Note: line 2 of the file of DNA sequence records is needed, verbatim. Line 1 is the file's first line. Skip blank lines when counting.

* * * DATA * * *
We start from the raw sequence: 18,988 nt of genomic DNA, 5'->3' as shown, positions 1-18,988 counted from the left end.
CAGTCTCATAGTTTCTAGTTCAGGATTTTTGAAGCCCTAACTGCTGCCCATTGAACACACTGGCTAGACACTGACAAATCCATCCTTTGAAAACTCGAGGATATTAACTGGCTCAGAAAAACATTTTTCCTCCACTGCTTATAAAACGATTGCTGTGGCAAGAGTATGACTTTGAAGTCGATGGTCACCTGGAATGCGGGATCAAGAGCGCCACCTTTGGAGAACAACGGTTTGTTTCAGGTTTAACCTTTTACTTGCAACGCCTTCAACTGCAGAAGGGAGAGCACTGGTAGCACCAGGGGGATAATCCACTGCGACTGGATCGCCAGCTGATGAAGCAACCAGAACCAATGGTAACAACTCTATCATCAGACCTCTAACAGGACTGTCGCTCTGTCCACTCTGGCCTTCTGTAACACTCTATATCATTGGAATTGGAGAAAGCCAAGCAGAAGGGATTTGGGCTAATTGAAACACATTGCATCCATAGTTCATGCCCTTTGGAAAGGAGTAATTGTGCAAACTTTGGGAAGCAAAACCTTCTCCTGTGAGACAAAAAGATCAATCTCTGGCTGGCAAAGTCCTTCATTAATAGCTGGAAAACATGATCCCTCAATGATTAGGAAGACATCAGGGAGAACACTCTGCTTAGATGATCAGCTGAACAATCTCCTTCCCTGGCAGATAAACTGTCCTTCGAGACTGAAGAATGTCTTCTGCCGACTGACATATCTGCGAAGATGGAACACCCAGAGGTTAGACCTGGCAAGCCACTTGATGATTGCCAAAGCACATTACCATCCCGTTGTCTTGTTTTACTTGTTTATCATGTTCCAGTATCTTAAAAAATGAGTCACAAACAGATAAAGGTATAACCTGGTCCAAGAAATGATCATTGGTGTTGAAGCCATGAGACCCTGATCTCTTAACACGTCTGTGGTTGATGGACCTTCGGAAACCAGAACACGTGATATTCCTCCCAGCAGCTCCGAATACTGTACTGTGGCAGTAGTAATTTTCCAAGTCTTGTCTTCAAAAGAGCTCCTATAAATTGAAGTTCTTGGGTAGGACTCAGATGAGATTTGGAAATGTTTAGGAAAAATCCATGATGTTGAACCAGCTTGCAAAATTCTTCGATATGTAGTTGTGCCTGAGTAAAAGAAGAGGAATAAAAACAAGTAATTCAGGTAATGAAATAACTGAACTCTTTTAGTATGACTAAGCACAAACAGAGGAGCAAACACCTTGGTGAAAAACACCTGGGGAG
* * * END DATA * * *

CAGTCTCATAGTTTCTAGTTCAGGATTTTTGAAGCCCTAACTGCTGCCCATTGAACACACTGGCTAGACACTGACAAATCCATCCTTTGAAAACTCGAGGATATTAACTGGCTCAGAAAAACATTTTTCCTCCACTGCTTATAAAACGATTGCTGTGGCAAGAGTATGACTTTGAAGTCGATGGTCACCTGGAATGCGGGATCAAGAGCGCCACCTTTGGAGAACAACGGTTTGTTTCAGGTTTAACCTTTTACTTGCAACGCCTTCAACTGCAGAAGGGAGAGCACTGGTAGCACCAGGGGGATAATCCACTGCGACTGGATCGCCAGCTGATGAAGCAACCAGAACCAATGGTAACAACTCTATCATCAGACCTCTAACAGGACTGTCGCTCTGTCCACTCTGGCCTTCTGTAACACTCTATATCATTGGAATTGGAGAAAGCCAAGCAGAAGGGATTTGGGCTAATTGAAACACATTGCATCCATAGTTCATGCCCTTTGGAAAGGAGTAATTGTGCAAACTTTGGGAAGCAAAACCTTCTCCTGTGAGACAAAAAGATCAATCTCTGGCTGGCAAAGTCCTTCATTAATAGCTGGAAAACATGATCCCTCAATGATTAGGAAGACATCAGGGAGAACACTCTGCTTAGATGATCAGCTGAACAATCTCCTTCCCTGGCAGATAAACTGTCCTTCGAGACTGAAGAATGTCTTCTGCCGACTGACATATCTGCGAAGATGGAACACCCAGAGGTTAGACCTGGCAAGCCACTTGATGATTGCCAAAGCACATTACCATCCCGTTGTCTTGTTTTACTTGTTTATCATGTTCCAGTATCTTAAAAAATGAGTCACAAACAGATAAAGGTATAACCTGGTCCAAGAAATGATCATTGGTGTTGAAGCCATGAGACCCTGATCTCTTAACACGTCTGTGGTTGATGGACCTTCGGAAACCAGAACACGTGATATTCCTCCCAGCAGCTCCGAATACTGTACTGTGGCAGTAGTAATTTTCCAAGTCTTGTCTTCAAAAGAGCTCCTATAAATTGAAGTTCTTGGGTAGGACTCAGATGAGATTTGGAAATGTTTAGGAAAAATCCATGATGTTGAACCAGCTTGCAAAATTCTTCGATATGTAGTTGTGCCTGAGTAAAAGAAGAGGAATAAAAACAAGTAATTCAGGTAATGAAATAACTGAACTCTTTTAGTATGACTAAGCACAAACAGAGGAGCAAACACCTTGGTGAAAAACACCTGGGGAG